• Gale

            If I didn’t eat nuts and seeds and avocado I would be too skinny. I think the idea is that processed foods have high levels of omega 6. Therefore the average SAD is high in omega 6. If you don’t eat that crap I think you are ok adding nuts and seeds. There are plenty of videos by Dr. Greger under topics regarding nuts and seeds. (or google)

            FYI I just read the best books written by athletes (runners) who are also vegans. Eat and Run by Scott Jurek and Finding Ultra by Rich Roll.

          • AlexanderBerenyi

            Say what? Nuts, seeds, and soy are fantastic sources of omega 6—probably why the SAD is so laden with them.

          • Gale

            The SAD is high in refined vegetable oils primarily from soybean oil used in packaged crackers, cookies, sweets, snacks. Therefore Americans get too much omega 6 and not enough omega 3. Does that clarify it for ya?

          • AlexanderBerenyi

            Try to find the greatest imbalance of ω-3/ω-6. Hint: it’s not salmon or grass-fed beef.


          • jhnycmltly

            “Hereditary hemochromatosis is the most common inherited single-gene disorder in people of northern European descent.”
            “Secondary iron overload should be suspected in patients with chronic anemia”

          • Gale

            Hi jhnycmitly, (mouth full)

            Man I just came back from the beach working on my vitamin D. What a beautiful day. OK explain that second comment. 

            I am very interested. 


          • Rachael D


            I found the articles below to be helpful for starting the process of improving my iron levels. I used to jog, but had to switch to powerlifting and resistance training (love it!) because the drain on my iron from jogging led to serious Restless Leg Syndrome, profuse hair loss, and the feeling of running into a wall of water after jogging for one block after a month of consistent jogging. I have never had anemia, am a long-time pescatarian, eat my veggies, and have chronic iron deficiency without anemia (normal hemoglobin, borderline ferritin) that I treat with ferrous bisglycinate and Vitamin C. I have no Northern European ancestry. I still have occasional issues, and had them even before becoming physically active, but seem to be gradually improving after starting Vitamin A supplementation several months ago at the maximum safe dosage of 10,000 IU/day.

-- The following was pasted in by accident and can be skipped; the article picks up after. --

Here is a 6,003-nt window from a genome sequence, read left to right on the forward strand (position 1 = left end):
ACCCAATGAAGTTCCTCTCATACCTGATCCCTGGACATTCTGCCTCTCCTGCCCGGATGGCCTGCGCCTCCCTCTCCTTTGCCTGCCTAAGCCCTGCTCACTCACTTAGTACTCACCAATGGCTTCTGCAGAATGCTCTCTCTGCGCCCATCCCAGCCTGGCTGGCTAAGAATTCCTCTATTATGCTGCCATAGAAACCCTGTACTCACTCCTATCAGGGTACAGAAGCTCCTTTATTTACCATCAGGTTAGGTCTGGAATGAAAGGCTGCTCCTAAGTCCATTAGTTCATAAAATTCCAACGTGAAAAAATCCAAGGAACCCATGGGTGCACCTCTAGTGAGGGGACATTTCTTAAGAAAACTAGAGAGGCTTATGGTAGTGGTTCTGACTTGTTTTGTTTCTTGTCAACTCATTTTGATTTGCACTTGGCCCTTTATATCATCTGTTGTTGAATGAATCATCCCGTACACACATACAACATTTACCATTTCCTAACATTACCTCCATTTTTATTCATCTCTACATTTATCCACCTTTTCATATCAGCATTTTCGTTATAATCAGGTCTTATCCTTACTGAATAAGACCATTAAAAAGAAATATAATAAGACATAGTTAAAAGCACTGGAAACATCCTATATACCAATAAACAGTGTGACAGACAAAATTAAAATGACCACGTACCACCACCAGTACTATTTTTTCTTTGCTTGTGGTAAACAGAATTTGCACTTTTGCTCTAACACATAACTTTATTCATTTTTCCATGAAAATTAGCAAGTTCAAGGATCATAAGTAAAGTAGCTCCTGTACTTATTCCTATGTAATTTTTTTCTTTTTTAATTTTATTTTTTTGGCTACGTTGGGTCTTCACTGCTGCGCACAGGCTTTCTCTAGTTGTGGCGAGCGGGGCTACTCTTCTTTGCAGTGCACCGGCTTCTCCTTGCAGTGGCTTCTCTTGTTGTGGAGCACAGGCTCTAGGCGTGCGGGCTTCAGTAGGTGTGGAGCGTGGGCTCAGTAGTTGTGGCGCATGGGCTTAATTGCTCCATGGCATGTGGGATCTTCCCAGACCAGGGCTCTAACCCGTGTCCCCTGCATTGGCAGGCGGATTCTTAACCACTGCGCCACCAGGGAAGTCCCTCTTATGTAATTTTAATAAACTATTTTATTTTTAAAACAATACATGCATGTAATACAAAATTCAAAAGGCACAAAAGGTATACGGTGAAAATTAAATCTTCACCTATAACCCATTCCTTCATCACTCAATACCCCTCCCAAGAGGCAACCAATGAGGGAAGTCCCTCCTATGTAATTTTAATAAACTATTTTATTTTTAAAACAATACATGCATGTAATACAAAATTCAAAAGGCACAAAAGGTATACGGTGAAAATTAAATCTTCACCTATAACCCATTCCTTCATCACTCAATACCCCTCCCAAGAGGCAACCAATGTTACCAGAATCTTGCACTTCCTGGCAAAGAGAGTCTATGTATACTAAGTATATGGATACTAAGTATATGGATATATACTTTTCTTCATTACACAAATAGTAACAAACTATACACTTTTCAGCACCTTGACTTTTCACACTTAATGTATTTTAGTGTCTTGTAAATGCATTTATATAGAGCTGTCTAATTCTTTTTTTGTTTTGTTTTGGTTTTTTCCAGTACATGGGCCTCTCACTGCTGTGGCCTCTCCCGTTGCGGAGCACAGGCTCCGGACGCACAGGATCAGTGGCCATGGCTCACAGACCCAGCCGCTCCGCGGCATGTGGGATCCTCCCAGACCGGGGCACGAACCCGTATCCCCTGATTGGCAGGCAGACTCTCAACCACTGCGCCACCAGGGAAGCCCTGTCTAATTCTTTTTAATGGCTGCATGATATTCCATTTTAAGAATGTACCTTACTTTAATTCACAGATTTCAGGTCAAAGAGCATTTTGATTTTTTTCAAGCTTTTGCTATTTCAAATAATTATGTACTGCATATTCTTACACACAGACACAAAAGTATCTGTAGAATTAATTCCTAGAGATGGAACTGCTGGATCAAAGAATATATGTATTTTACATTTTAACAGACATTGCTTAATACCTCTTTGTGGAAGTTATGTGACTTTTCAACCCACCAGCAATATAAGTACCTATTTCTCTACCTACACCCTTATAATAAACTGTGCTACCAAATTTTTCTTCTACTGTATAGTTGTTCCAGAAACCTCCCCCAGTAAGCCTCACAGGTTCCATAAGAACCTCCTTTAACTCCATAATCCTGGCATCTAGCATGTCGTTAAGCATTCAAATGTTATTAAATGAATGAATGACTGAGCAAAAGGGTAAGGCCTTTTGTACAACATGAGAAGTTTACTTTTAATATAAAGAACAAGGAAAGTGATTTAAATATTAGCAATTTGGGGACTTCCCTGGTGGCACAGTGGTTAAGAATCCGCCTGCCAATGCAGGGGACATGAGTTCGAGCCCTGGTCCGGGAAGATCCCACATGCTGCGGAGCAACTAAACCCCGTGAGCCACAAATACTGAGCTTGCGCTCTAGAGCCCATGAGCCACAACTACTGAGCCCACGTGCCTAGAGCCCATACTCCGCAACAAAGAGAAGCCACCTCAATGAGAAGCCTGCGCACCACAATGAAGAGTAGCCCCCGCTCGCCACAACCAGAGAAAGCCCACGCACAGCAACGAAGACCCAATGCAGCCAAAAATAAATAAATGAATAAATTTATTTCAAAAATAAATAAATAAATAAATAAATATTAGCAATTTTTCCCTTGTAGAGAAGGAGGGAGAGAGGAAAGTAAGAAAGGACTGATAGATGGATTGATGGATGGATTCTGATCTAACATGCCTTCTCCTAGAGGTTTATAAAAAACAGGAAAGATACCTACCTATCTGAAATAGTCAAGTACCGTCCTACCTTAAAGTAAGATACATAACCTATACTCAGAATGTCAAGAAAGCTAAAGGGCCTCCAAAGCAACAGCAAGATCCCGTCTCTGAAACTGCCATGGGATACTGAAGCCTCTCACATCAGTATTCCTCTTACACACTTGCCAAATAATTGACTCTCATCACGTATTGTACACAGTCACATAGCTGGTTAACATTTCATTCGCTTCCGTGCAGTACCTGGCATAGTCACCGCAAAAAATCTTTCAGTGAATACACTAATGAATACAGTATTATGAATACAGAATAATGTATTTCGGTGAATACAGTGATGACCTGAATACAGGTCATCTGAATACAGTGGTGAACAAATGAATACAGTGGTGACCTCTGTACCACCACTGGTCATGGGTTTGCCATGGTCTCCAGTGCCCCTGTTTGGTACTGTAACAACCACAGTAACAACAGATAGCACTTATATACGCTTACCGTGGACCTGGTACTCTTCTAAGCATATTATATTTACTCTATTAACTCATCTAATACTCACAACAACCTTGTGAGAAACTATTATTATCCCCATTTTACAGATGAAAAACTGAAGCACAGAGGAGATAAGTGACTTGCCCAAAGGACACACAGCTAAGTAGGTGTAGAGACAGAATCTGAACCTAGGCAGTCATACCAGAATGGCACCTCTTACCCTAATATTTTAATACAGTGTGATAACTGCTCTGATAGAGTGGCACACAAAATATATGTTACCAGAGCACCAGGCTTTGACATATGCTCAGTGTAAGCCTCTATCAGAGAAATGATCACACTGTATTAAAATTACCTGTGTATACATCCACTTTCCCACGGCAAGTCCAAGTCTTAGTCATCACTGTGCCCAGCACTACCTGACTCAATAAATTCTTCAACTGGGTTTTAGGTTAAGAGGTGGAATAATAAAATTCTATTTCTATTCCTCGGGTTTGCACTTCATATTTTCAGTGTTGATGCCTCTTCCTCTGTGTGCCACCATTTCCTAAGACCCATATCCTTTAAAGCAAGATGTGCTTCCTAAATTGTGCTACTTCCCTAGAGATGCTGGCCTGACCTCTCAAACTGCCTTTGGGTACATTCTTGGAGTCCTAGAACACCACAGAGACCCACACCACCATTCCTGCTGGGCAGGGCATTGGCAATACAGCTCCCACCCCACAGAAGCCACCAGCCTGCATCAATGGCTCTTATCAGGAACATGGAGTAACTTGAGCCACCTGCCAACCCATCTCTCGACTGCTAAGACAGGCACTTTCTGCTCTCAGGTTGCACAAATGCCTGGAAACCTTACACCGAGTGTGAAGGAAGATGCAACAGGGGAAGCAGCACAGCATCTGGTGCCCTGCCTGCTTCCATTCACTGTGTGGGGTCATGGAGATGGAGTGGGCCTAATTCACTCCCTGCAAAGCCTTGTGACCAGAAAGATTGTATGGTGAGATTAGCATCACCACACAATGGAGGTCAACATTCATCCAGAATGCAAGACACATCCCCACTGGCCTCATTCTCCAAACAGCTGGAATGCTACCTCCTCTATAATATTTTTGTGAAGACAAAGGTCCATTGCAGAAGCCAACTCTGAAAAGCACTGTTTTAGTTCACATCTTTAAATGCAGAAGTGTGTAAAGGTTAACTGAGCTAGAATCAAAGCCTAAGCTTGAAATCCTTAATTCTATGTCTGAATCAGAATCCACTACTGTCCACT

Applicable for some women of childbearing age:



          • Veganrunner

            Thank you Rachael. I’ll check out the articles above when I get a chance. I am still working on this issue.

      • Darryl Roy

        “The paradox of anemia with high meat intake: a review of the multifactorial etiology of anemia in the Inuit of North America”
        was on one of Dr. Greger’s prize CDs:

  • BPCveg

    In the sources cited, I could not find support for the claim “our digestive system cannot regulate the iron in ingested blood…” 

    I read the article “Mechanisms of Heme Iron Absorption” by West and Oates and could not find support for this claim.

    Perhaps someone can point out where this claim is specifically made… If anything, it seems to me that all of the cited articles are recommending heme sources (i.e. meat sources) of iron to prevent anemia.

    • Thea

       BPCveg:  Really great question.  Thanks for doing this research.  I hope someone answers your question, because I am interested too.  I often repeat information I learn from this site.  I want to be able to back it up anything I say.  Otherwise if people can say, “prove it” and I can’t to any one thing, then they think that everything I say is of questionable value.  (It is my experience that “throwing the baby out with the bathwater” is human nature.)

      • HemoDynamic, M.D.

        Thea please see my response to BPCveg above.

        • Thea

           Thanks so much for taking the time to answer this question!!  I feel much better when I know these kinds of questions can be answered.  Your help is much appreciated.

        • Micah

          Was your response removed? I would really like to know what was said. This is a very interesting topic!

          • HemoDynamic, M.D.

            No it wasn’t removed it is below because of this thread.  Just look for responses to BPC from me.  My response wasn’t anything special ;-(

      • BPCveg

        Thanks, Thea. I agree with you.

    • HemoDynamic, M.D.

      Just a quick response.  I just scanned the “Mechanisms of Heme Iron Absorption”.   The following statement is from the Cartoon caption in the article:

      “Any iron released from heme inside the enterocyte, regardless of the mode of uptake, ultimately joins the labile iron pool and is transferred to the  bloodstream by FPN1 in the same fashion as non-heme iron.”